ARCHIVED - Nanoprobes sniff out bad bugs

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December 21, 2009

Miniscule probes that can quickly identify dangerous bacteria such as Salmonella could allow faster, simpler disease diagnoses.

Dr. Arnold Kell demonstrates the use of a strong magnet to concentrate a pathogen sample collected with nanoparticles. An image of a sample is shown on the monitor behind him.

For five years, NRC chemists have been designing microscopic probes called “nanoparticles” to identify different types of pathogens faster and give epidemiologists a vital head start on containing disease outbreaks.

Faster detection would also help doctors avoid over-prescribing unnecessary “insurance” antibiotics before they obtain lab results from older, slower diagnostic tests. This would ultimately reduce the spread of antibiotic-resistant superbugs, making Canadians safer — and saving them money.

Microscopic nanoprobes comprise only a few thousand atoms, and measure only one nanometre (10–9 metre) in diameter. They resemble rough layered spheres with tiny arms extending from the top layer, each ending in a specially designed grapple. The spheres are tiny enough to remain suspended in liquid for several months. For tests, this liquid is mixed with a sample where the probes’ grapples will only plug into their predefined target cells, ignoring anything else.

Drs. Benoit Simard and Arnold Kell, who call themselves “architects at the molecular level,” are working with NRC biologist Dr. Jamshid Tanha to build minute probes that can quickly capture, manipulate and identify cells. The team is focusing on a rogue’s gallery of “bad bugs” — pathogenic bacteria — such as Salmonella, a food-borne pathogen, and Staphylococcus aureus, the germ behind hospital superbugs.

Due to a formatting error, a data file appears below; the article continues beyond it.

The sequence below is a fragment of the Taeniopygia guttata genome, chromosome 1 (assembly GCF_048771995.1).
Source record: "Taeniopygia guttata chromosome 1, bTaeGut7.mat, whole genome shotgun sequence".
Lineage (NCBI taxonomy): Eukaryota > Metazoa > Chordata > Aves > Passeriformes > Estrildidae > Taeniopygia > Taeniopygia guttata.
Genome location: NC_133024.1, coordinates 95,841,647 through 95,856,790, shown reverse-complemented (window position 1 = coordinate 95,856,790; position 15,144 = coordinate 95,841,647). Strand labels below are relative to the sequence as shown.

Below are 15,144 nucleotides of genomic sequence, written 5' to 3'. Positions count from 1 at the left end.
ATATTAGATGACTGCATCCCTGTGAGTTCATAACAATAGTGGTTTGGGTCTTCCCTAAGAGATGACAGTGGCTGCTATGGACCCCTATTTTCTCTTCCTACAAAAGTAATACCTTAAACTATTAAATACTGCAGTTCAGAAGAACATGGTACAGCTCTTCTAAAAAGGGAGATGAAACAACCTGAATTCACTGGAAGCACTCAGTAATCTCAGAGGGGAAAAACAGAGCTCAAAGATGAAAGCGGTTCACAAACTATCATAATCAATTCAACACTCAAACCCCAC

“Ideally, the more dangerous something is, the more quickly you want to identify it before incredibly bad things happen,” says Dr. Kell. “Better, faster diagnostics can improve both the health care and food safety of all Canadians.”

Before NRC researchers started building “nanoprobes,” medical doctors, fluid engineers, chemists, physicists and microbiologists had to painstakingly learn each other’s specialized concepts and vocabularies, and piece together common scientific ground and a language they could all work with. “Understanding each other took two years,” Dr. Simard says wryly.

Since then, he and Dr. Kell have led different teams to build specialized nanoparticles of two distinct sorts. One type extracts and separates specific types of cells; the other images and contrasts cells, giving labs multiple ways to identify them. They‘re now combining both types into more complex and multi-purpose nanoprobes.

Current lab techniques for identifying suspected pathogens involve culturing bacteria samples for up to two days to grow colonies that are big enough to identify. By contrast, the NRC nanoprobes simplify tests and accurately identify a few dozen pathogens within a couple of hours.

The probes include magnets so tiny they normally can’t attract each other. In what Dr. Simard calls “a beauty of nature,” their size prevents them from behaving magnetically, except near larger outside magnetic fields. This allows probes to drift freely in liquid to collect their target microbes, without affecting each other. Yet lab technicians can easily manipulate them later — magnetizing the probes simply by pressing a magnet to the side of the sample jar, to attract, concentrate and clump the pathogen cells in one place for easy testing.

Schematic representation of how nanoparticles can be used to interact with or "label" the surface of dangerous bacteria. If bacteria are effectively labelled with nanoparticles, they become "magnetized," which allows their efficient confinement with a simple magnet.

Other probes confirm whether a bad bug is present by fluorescing — i.e. emitting certain wavelengths of light — following irradiation. Dr. Kell says lab technicians can identify pathogen cells by testing the same probe with X-rays, CT scans, positron emission tomography, surface enhanced raman spectroscopy and/or magnetic resonance imaging.

The NRC researchers have also designed nanoprobes that target small, unique segments snipped from the DNA chains of some pathogens, potentially allowing epidemiologists to identify about 90 types of bacteria that they regard as most critical. They foresee their nanoprobes eventually forming the basis for small easy-to-use pathogen detectors.

“Our dream is to make them as simple as possible — and fast,” says Dr. Simard. “It would be realistic to imagine a gizmo just like the glucose tester that a diabetic person uses.”

Enquiries: Media relations
National Research Council of Canada

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